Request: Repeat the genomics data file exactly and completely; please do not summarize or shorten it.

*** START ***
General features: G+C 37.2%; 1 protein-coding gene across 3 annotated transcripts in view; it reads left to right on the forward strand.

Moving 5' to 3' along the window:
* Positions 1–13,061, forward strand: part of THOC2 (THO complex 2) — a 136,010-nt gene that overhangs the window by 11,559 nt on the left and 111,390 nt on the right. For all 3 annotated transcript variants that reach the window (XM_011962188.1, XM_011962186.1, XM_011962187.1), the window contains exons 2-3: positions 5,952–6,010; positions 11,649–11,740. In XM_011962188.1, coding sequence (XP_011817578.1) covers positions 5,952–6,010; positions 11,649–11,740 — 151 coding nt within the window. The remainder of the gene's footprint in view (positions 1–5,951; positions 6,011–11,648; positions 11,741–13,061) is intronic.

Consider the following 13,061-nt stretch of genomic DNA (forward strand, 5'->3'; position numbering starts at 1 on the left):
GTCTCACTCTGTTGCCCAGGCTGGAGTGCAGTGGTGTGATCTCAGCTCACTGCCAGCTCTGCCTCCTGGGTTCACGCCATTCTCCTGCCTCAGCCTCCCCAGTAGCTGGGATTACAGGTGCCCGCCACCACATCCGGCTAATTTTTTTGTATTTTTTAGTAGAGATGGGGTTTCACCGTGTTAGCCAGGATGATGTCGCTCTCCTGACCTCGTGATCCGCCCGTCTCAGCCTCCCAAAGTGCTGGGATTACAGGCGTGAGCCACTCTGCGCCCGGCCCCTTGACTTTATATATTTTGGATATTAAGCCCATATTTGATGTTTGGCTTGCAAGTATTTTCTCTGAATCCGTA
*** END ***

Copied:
General features: G+C 37.2%; 1 protein-coding gene across 3 annotated transcripts in view; it reads left to right on the forward strand.

Moving 5' to 3' along the window:
* Positions 1–13,061, forward strand: part of THOC2 (THO complex 2) — a 136,010-nt gene that overhangs the window by 11,559 nt on the left and 111,390 nt on the right. For all 3 annotated transcript variants that reach the window (XM_011962188.1, XM_011962186.1, XM_011962187.1), the window contains exons 2-3: positions 5,952–6,010; positions 11,649–11,740. In XM_011962188.1, coding sequence (XP_011817578.1) covers positions 5,952–6,010; positions 11,649–11,740 — 151 coding nt within the window. The remainder of the gene's footprint in view (positions 1–5,951; positions 6,011–11,648; positions 11,741–13,061) is intronic.

Consider the following 13,061-nt stretch of genomic DNA (forward strand, 5'->3'; position numbering starts at 1 on the left):
GTCTCACTCTGTTGCCCAGGCTGGAGTGCAGTGGTGTGATCTCAGCTCACTGCCAGCTCTGCCTCCTGGGTTCACGCCATTCTCCTGCCTCAGCCTCCCCAGTAGCTGGGATTACAGGTGCCCGCCACCACATCCGGCTAATTTTTTTGTATTTTTTAGTAGAGATGGGGTTTCACCGTGTTAGCCAGGATGATGTCGCTCTCCTGACCTCGTGATCCGCCCGTCTCAGCCTCCCAAAGTGCTGGGATTACAGGCGTGAGCCACTCTGCGCCCGGCCCCTTGACTTTATATATTTTGGATATTAAGCCCATATTTGATGTTTGGCTTGCAAGTATTTTCTCTGAATCCGTA